Without making a big thing of it, the French rock band Phoenix has resisted modern fame’s mania for disclosure, instead cultivating an affable inscrutability and consuming devotion to the studio album. They’ve been many things to many people: a rarified Franz Ferdinand, a smarter Strokes, Vampire Weekend with ennui, Spoon for Francophiles. Only slowly did it dawn on us that they’ve always just been Phoenix—so cunning has been their capacity to absorb colors and styles into their unvarying poise, their faint detachment and interior artifice, their seemingly boundless faculty to reflect the richness of life in sound.
Though Phoenix drench their songs in references both period and modern, by now the style strikes us before the citations: yard upon yard of billowy synthesizer sparkling like ombré broadcloth, stitched into comely silhouettes by ticking funk guitars and embroidered with dreamy post-punk heraldry. Each song is coordinated in its own little fashion show, with hook after stylish hook trotted out on the runway amid exploding flashbulbs. For most of Phoenix’s career, which reached its commercial peak with 2009’s gold-selling, Grammy winning Wolfgang Amadeus Phoenix, the sound was dapper-casual, urbanely rumpled yet fastidiously buttoned. But, on 2013’s Bankrupt!, Phoenix didn’t just come unbuttoned; songs like the frantic “S.O.S. in Bel Air” blew the buttons right off, creasing with new musical wrinkles, from sugary Asian pop to galumphing synth-prog.
Based on the uncontainable energies unleashed on Bankrupt!, it was hard to guess which way Phoenix would go next. One could imagine them slipping back into a less floridly expansive register, or proceeding in the straightforward direction of songs like “Entertainment” or “Don’t.” But no one probably guessed that Phoenix would spend the next four years fashioning an entire album in the manner of “Drakkar Noir,” a knowingly lightweight bit of ocean-liner soft rock in which singer Thomas Mars rattles off tempting nonsense about eighties cologne and Scandinavian leather—let alone that those frothy, decadent calories could nourish Phoenix’s most charming album yet, one whose unremitting pleasure principle belies its subtle emotional intelligence, and wise naïveté.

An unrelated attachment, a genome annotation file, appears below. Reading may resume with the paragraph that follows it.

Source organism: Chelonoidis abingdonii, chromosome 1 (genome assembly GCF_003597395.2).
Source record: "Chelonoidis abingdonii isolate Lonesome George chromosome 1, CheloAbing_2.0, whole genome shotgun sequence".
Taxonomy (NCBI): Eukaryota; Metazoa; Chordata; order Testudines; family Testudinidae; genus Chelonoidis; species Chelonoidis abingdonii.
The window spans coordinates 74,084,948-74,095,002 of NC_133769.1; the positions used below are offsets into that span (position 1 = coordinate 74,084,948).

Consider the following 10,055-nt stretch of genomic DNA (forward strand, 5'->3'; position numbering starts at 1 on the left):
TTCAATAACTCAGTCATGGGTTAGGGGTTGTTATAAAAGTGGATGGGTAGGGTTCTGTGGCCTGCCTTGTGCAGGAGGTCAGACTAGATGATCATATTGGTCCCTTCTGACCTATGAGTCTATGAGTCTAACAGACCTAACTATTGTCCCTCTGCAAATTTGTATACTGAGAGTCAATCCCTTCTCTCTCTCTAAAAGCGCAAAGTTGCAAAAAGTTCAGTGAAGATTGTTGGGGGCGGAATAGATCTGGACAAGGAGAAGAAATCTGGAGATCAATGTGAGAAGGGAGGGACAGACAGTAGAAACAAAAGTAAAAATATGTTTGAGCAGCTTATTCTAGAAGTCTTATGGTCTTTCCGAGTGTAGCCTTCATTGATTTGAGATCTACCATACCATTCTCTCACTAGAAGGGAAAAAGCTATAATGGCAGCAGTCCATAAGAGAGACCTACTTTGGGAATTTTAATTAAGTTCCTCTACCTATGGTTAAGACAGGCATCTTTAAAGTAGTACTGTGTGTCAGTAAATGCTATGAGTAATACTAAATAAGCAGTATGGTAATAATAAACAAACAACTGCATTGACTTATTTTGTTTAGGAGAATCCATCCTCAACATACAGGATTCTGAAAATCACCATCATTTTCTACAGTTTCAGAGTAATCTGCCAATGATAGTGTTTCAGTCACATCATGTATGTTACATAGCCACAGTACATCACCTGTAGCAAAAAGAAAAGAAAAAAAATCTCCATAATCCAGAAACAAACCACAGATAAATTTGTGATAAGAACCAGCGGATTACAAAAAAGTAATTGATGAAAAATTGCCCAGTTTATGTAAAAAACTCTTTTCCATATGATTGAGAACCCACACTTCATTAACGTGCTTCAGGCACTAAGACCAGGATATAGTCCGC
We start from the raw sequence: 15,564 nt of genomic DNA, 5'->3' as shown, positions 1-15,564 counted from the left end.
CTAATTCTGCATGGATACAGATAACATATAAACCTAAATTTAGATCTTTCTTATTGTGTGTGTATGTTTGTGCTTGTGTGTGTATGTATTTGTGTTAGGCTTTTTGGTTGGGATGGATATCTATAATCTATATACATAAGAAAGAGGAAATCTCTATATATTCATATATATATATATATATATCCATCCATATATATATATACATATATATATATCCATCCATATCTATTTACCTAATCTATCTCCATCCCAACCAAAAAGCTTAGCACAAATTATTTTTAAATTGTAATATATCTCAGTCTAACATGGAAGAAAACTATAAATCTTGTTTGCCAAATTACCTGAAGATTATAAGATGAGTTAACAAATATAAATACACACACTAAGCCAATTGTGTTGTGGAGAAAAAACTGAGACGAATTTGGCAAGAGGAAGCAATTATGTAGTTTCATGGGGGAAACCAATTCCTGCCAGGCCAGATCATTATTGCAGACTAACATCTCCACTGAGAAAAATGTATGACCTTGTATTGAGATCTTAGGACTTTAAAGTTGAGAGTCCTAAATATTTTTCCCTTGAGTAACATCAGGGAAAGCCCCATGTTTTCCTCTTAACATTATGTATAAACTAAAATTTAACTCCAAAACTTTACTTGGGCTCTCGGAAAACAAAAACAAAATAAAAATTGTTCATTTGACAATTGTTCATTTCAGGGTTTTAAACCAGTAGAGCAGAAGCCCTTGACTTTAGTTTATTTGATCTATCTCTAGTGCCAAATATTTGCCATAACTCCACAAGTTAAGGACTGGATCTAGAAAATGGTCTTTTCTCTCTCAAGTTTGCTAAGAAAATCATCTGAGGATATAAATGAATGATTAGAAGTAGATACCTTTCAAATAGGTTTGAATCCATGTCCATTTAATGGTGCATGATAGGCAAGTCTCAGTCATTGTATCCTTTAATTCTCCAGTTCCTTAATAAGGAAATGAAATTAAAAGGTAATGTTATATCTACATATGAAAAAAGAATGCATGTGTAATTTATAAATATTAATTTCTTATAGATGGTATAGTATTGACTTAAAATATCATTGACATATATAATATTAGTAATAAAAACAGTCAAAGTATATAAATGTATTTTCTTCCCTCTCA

The most striking parts of “Drakkar Noir” were those sudden, fountaining arpeggios, fizzing and gushing like champagne towers, as if the music just couldn’t help effusing over its own lusciousness. The effect recurs frequently on Ti Amo, starting with opener “J-Boy,” where a divebombing bassline explodes with a moist gasp and turns out to be full of rainbows, spray tan, and talk-sung jump-rope rhymes. You may have heard mutterings of dark, dystopian sci-fi undercurrents, and there are a few lyrics on “J-Boy” along those lines, but if you really perceive anything depressing in these mouthwatering synth tones and kissy vocal lines, please try to take care of yourself.
Ti Amo is a big, juicy starburst of romantic synth-pop and disco, redolent of Italian summers, flickering like random snippets of Fellini on an improvised beach-towel screen. It suggests nothing more sinister than a roller-skating date; the darkest thing about it is that, being recorded in a Parisian opera house turned tech incubator, it reminds us that everything old and beautiful is now fated to become a tech incubator. Mostly, it’s like seeing how many expensive European candies you can fit in your mouth at once, savoring bright layers of contrasting flavors: artisanal pralines and pastel pistachios, pink scoops of sorbet and yellow gelato. I’m not really being rhetorical—this is an album with songs named things like “Tuttifrutti” and “Fior Di Latte.”